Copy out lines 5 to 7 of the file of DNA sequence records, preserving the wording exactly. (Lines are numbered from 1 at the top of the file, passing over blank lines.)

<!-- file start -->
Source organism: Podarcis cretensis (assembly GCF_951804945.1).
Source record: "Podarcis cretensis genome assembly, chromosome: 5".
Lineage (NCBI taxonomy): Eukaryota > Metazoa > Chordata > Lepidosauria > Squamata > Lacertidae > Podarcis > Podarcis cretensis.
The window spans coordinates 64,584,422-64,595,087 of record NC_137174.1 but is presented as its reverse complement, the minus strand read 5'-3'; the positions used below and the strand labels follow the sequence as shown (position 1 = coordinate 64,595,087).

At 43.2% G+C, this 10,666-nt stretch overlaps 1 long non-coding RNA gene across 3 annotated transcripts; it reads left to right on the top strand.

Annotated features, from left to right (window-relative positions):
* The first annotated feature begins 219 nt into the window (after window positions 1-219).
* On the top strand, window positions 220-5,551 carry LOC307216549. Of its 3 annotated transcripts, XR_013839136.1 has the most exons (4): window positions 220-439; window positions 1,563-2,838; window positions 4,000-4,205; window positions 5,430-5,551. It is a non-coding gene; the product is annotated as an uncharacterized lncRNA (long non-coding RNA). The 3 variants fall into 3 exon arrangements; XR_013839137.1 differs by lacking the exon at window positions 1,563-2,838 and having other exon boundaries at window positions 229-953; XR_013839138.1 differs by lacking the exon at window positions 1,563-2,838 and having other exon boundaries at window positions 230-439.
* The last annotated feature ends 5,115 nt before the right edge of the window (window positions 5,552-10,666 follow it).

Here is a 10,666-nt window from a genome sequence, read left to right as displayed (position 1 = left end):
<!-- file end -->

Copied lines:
At 43.2% G+C, this 10,666-nt stretch overlaps 1 long non-coding RNA gene across 3 annotated transcripts; it reads left to right on the top strand.

Annotated features, from left to right (window-relative positions):
* The first annotated feature begins 219 nt into the window (after window positions 1-219).